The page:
There is mounting concern amongst UK carrot growers that the government is dragging its heels over granting emergency authorisation for the use of neonicotinoid seed treatment for the crop.

An application has been considered by the Expert Committee on Pesticides (ECP) and is now awaiting a decision by ministers, but Ian Holmes, R and D chairman of umbrella body, the British Carrot Growers Association, said many crops face disaster if the treatment is not allowed soon.

He said: “There is real concern in the industry because this seed treatment is the most effective way we have to control early aphid-transmitted viruses and foliar applied products do not provide the same activity. We have had an Extension of Authorisation for Minor Use (EAMU) within the UK for several seasons and this has helped keep a lid on virus infection in crops. If we don’t get approval soon, it could be disastrous.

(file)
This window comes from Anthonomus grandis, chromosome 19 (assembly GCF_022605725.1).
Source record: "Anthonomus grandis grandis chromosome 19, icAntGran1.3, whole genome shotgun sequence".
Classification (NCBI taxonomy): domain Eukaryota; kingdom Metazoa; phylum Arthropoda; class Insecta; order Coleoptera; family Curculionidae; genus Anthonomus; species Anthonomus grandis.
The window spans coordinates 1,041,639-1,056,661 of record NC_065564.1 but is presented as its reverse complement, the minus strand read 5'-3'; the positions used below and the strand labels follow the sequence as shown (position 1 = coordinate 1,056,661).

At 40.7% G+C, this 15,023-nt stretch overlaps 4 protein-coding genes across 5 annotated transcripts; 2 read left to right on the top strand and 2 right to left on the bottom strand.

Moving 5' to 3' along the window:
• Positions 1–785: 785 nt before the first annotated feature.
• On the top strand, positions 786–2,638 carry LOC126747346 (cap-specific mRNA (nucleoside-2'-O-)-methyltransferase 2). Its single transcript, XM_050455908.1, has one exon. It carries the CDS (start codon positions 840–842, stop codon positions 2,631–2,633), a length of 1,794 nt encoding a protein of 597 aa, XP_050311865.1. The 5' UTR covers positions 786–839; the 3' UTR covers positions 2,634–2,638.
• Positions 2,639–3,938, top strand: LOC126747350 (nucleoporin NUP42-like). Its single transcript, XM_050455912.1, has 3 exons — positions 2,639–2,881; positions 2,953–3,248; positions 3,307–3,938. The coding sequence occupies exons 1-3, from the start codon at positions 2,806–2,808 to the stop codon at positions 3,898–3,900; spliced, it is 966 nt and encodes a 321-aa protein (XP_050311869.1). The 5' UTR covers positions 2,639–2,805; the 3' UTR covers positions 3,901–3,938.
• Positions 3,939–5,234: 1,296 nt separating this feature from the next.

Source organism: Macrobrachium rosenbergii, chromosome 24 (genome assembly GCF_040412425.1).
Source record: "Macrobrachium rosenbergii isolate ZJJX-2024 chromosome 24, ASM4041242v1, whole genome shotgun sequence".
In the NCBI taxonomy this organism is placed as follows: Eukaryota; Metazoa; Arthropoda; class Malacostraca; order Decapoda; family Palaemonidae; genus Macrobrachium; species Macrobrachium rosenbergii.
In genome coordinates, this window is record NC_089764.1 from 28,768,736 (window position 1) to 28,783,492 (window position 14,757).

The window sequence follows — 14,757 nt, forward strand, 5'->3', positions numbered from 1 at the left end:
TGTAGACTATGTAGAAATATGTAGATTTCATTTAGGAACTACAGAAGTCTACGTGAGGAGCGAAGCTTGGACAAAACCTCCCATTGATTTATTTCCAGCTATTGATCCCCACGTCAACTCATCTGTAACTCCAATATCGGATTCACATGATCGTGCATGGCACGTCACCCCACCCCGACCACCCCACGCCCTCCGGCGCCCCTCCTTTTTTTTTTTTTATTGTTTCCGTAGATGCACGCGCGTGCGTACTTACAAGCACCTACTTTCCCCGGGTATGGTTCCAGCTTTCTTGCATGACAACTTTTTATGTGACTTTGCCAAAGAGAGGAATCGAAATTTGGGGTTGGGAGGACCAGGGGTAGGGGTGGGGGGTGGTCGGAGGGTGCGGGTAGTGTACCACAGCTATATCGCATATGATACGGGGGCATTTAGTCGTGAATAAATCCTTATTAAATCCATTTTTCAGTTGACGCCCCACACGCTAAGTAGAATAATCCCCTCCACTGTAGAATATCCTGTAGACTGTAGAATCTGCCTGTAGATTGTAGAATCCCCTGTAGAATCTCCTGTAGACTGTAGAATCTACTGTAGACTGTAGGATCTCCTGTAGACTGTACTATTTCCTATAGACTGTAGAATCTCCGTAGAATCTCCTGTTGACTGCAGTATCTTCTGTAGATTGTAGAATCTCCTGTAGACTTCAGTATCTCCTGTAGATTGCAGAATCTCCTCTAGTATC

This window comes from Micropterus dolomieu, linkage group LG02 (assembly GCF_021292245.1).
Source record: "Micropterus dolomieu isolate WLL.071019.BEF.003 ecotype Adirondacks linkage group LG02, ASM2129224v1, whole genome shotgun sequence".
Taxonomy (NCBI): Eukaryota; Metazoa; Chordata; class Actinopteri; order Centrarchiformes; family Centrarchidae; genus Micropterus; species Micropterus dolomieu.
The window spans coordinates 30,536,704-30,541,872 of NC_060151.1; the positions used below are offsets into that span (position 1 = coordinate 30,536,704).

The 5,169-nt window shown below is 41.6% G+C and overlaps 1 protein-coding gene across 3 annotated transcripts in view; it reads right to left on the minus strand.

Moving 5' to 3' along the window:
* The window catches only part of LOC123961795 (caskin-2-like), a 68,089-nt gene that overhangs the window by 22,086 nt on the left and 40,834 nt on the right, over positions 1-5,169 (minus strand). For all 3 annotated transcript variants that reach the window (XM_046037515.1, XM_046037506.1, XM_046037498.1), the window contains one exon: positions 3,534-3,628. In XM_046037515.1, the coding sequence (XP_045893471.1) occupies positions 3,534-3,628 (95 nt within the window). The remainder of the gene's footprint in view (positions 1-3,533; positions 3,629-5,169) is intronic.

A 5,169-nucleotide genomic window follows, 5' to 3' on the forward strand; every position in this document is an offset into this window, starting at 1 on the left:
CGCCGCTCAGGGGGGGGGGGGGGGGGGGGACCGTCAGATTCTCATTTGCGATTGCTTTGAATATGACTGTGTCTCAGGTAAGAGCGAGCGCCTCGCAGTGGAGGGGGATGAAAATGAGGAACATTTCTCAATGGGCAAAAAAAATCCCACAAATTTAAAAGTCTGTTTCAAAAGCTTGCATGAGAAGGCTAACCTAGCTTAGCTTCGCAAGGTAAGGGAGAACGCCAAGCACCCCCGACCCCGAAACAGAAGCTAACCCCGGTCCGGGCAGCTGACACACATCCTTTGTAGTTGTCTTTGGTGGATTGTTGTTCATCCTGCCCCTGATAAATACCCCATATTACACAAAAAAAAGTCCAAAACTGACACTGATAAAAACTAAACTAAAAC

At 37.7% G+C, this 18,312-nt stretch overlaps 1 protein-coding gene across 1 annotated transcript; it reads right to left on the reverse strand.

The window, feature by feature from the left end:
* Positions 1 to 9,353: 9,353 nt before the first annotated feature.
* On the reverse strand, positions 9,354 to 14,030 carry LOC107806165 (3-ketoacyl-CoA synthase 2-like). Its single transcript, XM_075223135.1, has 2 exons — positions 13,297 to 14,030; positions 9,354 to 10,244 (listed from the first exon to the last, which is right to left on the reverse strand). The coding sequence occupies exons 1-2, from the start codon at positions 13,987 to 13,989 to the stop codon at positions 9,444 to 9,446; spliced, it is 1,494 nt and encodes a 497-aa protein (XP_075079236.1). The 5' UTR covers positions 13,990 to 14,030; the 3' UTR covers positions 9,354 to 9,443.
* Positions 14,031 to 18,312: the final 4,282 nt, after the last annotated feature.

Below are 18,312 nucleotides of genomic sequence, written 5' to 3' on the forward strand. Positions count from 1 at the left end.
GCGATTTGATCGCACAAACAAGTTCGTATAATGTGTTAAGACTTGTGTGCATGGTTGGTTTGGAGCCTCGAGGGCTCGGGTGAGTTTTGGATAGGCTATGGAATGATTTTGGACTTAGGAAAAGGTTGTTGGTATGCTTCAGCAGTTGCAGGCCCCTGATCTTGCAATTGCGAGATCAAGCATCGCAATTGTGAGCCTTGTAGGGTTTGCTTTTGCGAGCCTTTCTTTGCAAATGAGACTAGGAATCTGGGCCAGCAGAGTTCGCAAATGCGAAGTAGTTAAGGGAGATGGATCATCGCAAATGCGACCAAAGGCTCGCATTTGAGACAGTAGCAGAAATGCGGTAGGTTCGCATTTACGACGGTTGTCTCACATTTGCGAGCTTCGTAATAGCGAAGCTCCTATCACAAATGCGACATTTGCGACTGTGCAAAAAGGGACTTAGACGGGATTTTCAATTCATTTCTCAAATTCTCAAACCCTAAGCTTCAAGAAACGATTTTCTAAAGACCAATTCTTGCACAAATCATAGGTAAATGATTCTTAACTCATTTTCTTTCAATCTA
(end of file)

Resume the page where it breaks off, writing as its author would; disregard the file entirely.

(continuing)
“Coming on the back of one of the most difficult growing seasons in living memory, this would be a real blow to British carrot growers at a time when we need all the UK-grown fresh produce we can get,” he pointed out.

“Furthermore, news that growers in Belgium have recently received emergency authorisation for the same product means that the UK carrot growing industry will be at a significant competitive disadvantage to our European counterparts.

“We are not asking for an indefinite approval, but need the next couple of years to find new solutions to this problem. However, without neonic seed treatment in the short term, the industry could face real issues with crop quality and yield.”

The main treatment that growers want to have a temporary licence for is Syngenta’s Cruiser 70WS, a cornerstone of the British carrot growing industry.